Improving Water Quality in the South Branch Watershed
Beginning in 2014, the Van Buren Conservation District (VBCD) has worked with local farmers, the Village of Paw Paw, and other partners to reduce sediment and nutrient pollution in the South Branch of the Paw Paw River Watershed. The South Branch flows into the Village of Paw Paw and supplies most of the water for Maple Lake.
Approximately 64% of the land that drains to the South Branch is used for agriculture. Traditional Farm Bill programs, a drain assessment reduction program, and a special pilot payment program (sponsored by the Village of Paw Paw) were promoted throughout the area. These programs offered financial incentives to farmers who adopted management practices that reduce polluted runoff like no-till, cover crops and buffer strips.
By the numbers – since 2014:
|570 tons of sediment runoff reduced|
|668 pounds of phosphorus runoff reduced|
|1,383 pounds of nitrogen runoff reduced|
|2,422 acres of cover crops planted|
|690 acres converted to no-till|
|382 acres converted to reduced till|
|22.2 acres of wetland restoration|
Frequently Asked Questions
Why are we working with farmers in the South Branch of the Paw Paw River? The South Branch Watershed includes the Eagle Lake Drain and Gates Extension Drain which are impaired by sediment and nutrients from bank erosion and agricultural runoff. Over 64% of the land that drains to the South Branch is used for agriculture, so working with farmers was critical.
How do changes in farm practices help improve water quality? When farmers reduce tillage and plant cover crops (grasses planted after crops are removed) and buffer strips (vegetation areas planted along rivers), it helps keep sediment and nutrients on the farm and out of the water. These practices build soil structure to help improve water retention and nutrient recycling, so are good for both the farmer and our lakes & rivers.
What type of farmer participated in the project? The majority of the South Branch’s agricultural land is used for growing corn and soybeans, along with other crops like vegetables, grapes, and hay. Corn and soybean growers were targeted for this project, both because they are the most prevalent, and those crops offer unique opportunities for reduced tillage and cover crop use.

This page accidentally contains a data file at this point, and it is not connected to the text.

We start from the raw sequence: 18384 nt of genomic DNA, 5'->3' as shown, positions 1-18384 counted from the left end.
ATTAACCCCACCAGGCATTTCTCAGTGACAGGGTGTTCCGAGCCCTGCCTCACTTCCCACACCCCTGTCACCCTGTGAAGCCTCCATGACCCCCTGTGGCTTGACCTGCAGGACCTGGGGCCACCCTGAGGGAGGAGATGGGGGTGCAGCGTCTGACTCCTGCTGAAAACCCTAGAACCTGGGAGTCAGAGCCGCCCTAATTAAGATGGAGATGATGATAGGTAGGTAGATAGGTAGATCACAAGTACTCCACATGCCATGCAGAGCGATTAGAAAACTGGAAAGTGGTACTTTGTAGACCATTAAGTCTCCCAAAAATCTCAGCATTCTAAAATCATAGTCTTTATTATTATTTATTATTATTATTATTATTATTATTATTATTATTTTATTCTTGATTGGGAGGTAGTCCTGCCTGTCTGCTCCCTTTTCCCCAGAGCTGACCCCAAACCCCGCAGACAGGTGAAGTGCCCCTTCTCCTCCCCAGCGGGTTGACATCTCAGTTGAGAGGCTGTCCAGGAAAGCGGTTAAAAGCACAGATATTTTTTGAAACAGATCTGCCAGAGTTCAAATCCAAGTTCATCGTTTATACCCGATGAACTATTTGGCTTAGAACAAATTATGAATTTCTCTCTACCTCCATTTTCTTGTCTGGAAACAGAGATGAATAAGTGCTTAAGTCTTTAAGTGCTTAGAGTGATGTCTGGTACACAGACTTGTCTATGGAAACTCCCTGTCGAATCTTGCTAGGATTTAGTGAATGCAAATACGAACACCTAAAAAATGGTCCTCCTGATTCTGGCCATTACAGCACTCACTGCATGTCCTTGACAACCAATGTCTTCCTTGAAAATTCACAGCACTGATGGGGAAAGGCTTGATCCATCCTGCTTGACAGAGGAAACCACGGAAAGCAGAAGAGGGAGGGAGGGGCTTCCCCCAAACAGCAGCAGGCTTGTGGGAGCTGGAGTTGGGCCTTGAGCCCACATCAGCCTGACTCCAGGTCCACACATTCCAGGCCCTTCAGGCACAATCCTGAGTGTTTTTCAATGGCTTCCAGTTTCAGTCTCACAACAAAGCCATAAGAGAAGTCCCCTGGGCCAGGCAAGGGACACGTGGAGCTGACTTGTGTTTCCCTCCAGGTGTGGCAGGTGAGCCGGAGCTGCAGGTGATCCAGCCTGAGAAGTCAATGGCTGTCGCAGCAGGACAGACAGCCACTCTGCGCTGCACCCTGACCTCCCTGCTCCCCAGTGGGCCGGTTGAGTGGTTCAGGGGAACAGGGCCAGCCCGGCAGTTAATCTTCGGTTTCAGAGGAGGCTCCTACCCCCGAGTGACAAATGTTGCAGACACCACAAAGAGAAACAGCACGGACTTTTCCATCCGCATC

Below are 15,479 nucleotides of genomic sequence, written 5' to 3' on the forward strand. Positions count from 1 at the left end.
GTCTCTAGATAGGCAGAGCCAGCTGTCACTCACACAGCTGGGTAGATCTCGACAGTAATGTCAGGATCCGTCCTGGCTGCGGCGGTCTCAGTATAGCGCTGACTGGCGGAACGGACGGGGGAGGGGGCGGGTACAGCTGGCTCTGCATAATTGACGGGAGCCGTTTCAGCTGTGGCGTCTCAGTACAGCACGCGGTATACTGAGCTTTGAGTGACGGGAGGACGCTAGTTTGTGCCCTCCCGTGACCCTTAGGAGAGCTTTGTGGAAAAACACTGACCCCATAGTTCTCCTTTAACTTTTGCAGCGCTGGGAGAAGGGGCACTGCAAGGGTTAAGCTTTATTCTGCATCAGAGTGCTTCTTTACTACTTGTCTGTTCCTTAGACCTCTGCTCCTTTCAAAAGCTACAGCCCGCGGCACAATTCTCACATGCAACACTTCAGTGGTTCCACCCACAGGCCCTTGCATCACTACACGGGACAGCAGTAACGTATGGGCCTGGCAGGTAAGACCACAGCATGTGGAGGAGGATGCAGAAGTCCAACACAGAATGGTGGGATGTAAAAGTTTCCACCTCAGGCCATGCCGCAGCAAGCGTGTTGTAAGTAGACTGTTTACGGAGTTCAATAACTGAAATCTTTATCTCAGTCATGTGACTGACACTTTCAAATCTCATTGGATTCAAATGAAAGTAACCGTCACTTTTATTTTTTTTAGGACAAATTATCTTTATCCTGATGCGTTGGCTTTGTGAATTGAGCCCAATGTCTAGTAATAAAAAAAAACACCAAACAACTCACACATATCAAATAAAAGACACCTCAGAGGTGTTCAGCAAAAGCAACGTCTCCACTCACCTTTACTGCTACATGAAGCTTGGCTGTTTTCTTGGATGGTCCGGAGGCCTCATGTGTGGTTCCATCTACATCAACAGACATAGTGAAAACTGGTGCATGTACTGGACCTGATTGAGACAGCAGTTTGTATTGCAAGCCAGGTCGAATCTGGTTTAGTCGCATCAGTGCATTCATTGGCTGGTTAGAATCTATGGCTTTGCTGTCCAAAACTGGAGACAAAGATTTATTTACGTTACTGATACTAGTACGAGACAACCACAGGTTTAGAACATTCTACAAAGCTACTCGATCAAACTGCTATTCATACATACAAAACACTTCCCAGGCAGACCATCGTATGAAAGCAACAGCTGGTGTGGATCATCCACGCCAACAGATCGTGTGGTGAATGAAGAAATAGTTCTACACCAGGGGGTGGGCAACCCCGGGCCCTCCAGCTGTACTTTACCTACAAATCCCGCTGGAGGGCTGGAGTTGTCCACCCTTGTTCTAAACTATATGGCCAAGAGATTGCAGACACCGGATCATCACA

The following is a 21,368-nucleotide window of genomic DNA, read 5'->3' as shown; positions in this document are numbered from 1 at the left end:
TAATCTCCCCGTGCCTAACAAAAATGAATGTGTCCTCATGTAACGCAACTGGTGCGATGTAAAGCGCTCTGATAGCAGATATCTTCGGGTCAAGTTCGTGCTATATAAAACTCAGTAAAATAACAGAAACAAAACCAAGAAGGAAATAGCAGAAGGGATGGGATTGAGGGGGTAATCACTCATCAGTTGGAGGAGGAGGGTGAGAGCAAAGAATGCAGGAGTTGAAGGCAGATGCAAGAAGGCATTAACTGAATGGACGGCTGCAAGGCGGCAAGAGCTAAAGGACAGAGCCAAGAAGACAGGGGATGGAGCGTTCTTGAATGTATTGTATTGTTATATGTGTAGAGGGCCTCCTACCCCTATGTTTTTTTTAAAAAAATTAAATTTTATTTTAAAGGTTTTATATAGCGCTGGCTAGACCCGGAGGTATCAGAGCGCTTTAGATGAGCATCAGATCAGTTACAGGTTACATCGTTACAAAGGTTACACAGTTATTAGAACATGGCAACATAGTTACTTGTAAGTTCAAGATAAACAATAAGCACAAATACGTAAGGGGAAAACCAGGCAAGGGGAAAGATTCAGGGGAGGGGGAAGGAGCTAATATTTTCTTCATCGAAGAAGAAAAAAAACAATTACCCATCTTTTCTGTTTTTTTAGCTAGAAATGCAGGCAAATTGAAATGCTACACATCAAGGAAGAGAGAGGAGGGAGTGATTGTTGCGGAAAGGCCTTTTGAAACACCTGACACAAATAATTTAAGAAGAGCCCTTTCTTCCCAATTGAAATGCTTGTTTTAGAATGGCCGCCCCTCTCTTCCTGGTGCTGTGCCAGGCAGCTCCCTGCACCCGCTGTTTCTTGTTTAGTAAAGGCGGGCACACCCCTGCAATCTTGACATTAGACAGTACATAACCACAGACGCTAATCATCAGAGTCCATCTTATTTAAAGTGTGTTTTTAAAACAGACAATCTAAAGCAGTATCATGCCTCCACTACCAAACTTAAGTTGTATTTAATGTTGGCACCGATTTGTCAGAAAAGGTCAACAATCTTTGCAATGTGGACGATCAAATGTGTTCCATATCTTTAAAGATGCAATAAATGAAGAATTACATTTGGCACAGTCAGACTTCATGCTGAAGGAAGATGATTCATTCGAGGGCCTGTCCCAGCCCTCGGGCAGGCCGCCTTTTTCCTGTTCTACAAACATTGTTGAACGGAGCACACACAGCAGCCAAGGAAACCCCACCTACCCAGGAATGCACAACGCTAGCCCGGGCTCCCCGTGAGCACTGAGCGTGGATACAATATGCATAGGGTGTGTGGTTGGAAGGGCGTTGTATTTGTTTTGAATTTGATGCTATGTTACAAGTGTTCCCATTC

How do farmers learn more about these practices? The VBCD offers conferences and field days for farmers to learn more about these practices through demonstrations and expert speakers. VBCD technicians offer support through management plans, resources for seed, equipment and technologies, as well as offering cost share to help farmers offset costs of changing practices.
Who were the project partners? Farmers, Van Buren Conservation District, the Village of Paw Paw, Southwest Michigan Planning Commission, Department of Environmental Quality, Two Rivers Coalition, Van Buren County Drain Commissioner, Friends of the St. Joe River
Cover Crops – Grasses, legumes, or forbs established for seasonal cover and conservation purposes (reduces erosion from wind and water, increases soil tilth, manages excessive nutrients, conserves soil moisture, and increases biodiversity).
No-Till – Starting in the fall, leave most of the crop residue on the soil surface at all times (50% minimum cover after planting) and planting the next crop into the residue to protect the land from excessive sheet and rill erosion.
Reduced-Till (Mulch-Till) – Starting in the fall, leave some of the crop residue on the surface at all times (30-50% minimum cover after planting). Residue adequately controls erosion by both wind and water.
Grass Filter Strips – A vegetative grass strip that is seeded with appropriate seeding mixtures to filter sediment, nutrients, pathogens, and pesticides to help stabilize concentrated flow to reduce gully erosion.
This project was funded in part by the United States Environmental Protection Agency through the Michigan Department of Environmental Quality. For more information please contact Colleen Forestieri at 269-657-4030 x5 or email@example.com.